Ea­gle Ford mak­ing a quiet come­back

S. Texas play’s resur­gence is in shadow of Per­mian Basin

San Antonio Express-News (Sunday) - - Front Page - By Jor­dan Blum STAFF WRITER

CALD­WELL — Three years ago, Allen Startz found him­self in an un­wanted kin­ship with thou­sands of other oil field work­ers in the Ea­gle Ford shale — laid off with few prospects nearby.

He left his home in Bryan to work in the West Texas Per­mian Basin, mak­ing plenty of money, but grow­ing ex­hausted from the 450-mile one-way trip he made ev- ery cou­ple of weeks to visit his fam­ily.

To­day, he wakes up in his own bed and heads to a job op­er­at­ing oil field ser­vices trucks in the north­east­ern Ea­gle Ford, just 30 miles away.

“I fi­nally get to see my kids all the time,” said Startz, 52. “This is ac­tu­ally the first time I’ve ever worked and gone home on the same day. I’m get­ting back in the swing of things be­ing a dad.”

His vastly im­proved work-life bal­ance is the re­sult of a slow but in­creas­ingly sure come­back of the Ea­gle Ford shale, which, for most of the en­ergy in­dus­try’s two-year re­cov­ery, has been over­shad­owed by the boom­ing Per­mian.

On the 10th an­niver­sary of the first dis­cov­ery in the Ea­gle Ford this month, drilling is more ac­tive than at any time since the col­lapse of crude prices in late 2014.

Oil com­pa­nies, con­tend­ing with ris­ing costs and short­ages of work-

ers, ma­te­ri­als and pipe­lines in the Per­mian, are be­gin­ning to make new bets on the Ea­gle Ford’s 90 mil­lionyear-old shale rock.

In the com­mu­ni­ties sur­round­ing the for­ma­tion, which stretches 400 miles from north of Col­lege Sta­tion to the Rio Grande near Laredo, peo­ple of­fer a sense that the hard times are end­ing, even if the Ea­gle Ford no longer is the epi­cen­ter of the na­tion’s oil and gas in­dus­try, as it was in 2012.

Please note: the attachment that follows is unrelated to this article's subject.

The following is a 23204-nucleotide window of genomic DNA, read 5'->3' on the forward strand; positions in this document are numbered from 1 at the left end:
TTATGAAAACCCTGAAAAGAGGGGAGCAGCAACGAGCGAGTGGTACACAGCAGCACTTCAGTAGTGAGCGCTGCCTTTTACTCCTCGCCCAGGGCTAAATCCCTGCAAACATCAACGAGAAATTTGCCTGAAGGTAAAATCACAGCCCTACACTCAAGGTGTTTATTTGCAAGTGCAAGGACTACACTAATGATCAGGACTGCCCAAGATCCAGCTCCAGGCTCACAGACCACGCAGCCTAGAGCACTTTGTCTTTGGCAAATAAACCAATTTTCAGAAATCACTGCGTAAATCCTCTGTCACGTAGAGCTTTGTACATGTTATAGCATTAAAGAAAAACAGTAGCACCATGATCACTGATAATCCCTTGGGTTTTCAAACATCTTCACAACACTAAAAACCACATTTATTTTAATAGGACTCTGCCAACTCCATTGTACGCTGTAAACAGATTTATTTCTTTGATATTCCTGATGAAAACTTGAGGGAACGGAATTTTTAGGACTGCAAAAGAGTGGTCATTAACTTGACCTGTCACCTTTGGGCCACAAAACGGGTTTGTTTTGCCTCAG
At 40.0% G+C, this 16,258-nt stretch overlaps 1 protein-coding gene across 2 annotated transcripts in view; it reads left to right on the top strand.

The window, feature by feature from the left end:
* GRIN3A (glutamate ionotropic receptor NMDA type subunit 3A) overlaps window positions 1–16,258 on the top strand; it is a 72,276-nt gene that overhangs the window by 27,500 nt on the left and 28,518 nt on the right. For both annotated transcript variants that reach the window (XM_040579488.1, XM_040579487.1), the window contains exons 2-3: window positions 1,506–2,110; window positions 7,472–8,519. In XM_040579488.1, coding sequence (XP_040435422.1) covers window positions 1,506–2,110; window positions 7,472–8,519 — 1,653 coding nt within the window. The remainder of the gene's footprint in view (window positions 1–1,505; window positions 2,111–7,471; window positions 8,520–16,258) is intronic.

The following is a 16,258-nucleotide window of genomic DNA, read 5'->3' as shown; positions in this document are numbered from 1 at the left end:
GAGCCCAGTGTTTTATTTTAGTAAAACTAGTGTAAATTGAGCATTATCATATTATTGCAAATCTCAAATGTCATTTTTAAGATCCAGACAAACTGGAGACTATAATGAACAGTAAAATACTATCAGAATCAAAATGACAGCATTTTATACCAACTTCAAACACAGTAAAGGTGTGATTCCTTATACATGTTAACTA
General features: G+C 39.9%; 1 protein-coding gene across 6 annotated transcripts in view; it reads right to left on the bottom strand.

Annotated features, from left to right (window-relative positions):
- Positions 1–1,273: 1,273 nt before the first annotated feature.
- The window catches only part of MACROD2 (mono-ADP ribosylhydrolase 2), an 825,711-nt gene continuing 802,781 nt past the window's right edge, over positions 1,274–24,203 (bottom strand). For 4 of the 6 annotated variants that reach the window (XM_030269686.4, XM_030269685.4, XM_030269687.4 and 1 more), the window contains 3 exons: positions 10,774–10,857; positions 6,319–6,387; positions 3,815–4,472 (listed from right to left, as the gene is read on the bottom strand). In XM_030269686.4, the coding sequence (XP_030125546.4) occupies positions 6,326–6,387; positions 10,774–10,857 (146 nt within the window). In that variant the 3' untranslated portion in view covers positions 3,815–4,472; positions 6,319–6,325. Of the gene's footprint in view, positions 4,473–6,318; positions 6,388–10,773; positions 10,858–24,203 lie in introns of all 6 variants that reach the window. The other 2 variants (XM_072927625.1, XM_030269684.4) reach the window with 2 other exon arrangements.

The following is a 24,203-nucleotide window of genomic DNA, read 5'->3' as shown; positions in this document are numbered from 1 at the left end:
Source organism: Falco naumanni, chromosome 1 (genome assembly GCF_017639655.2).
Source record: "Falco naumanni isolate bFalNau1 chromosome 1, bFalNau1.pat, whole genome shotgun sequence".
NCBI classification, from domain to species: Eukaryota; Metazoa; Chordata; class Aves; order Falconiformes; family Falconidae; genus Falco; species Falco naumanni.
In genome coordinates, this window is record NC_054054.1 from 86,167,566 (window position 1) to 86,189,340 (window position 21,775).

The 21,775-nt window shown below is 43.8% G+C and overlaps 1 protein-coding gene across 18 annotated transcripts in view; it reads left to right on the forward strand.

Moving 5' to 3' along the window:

“I’d say it’s a re­birth,” said Rick Sal­dana, pro­duc­tion su­per­in­ten­dent for SM En­ergy, a Den­ver com­pany drilling near Cata­rina, about 60 miles north of Laredo. “It’s not a boom, but there’s a resur­gence here in the Ea­gle Ford.”

Piv­ot­ing south

Ma­jor Texas en­ergy com­pa­nies such as Cono­coPhillips and Marathon Oil, which both have hold­ings in the Per­mian, are piv­ot­ing to the Ea­gle Ford. The British oil ma­jor BP, mean­while, is poised to be­come one of the top play­ers in the Ea­gle Ford when it closes a $10.5 bil­lion ac­qui­si­tion of the Aus­tralian min­ing com­pany BHP Bil­li­ton’s Texas shale hold­ings within the next few days.

About 100 drilling rigs are op­er­at­ing in the Ea­gle Ford, about half the ac­tiv­ity from 2014, but well above two years ago, when fewer than 30 were ac­tive.

Oil and gas pro­duc­tion from the Ea­gle Ford again ex­ceeds 2 mil­lion bar­rels a day of oil equiv­a­lent and should match the early 2015 peak of 2.6 mil­lion bar­rels a day by the end of 2019, said Lau­ren Droege, se­nior an­a­lyst for the re­search and con­sult­ing firm IHS Markit.

“The Ea­gle Ford is def­i­nitely still in great shape,” Droege said. “It’s not what it used to be, but there’s still a good bit of play left.”

The Ea­gle Ford’s ad­van­tage is that it’s much closer to Gulf Coast mar­kets and its oil is fetch­ing higher prices than that pro­duced in the Per­mian, where pipe­line short­ages and de­liv­ery chal­lenges have forced pro­duc­ers to deeply dis­count their crude.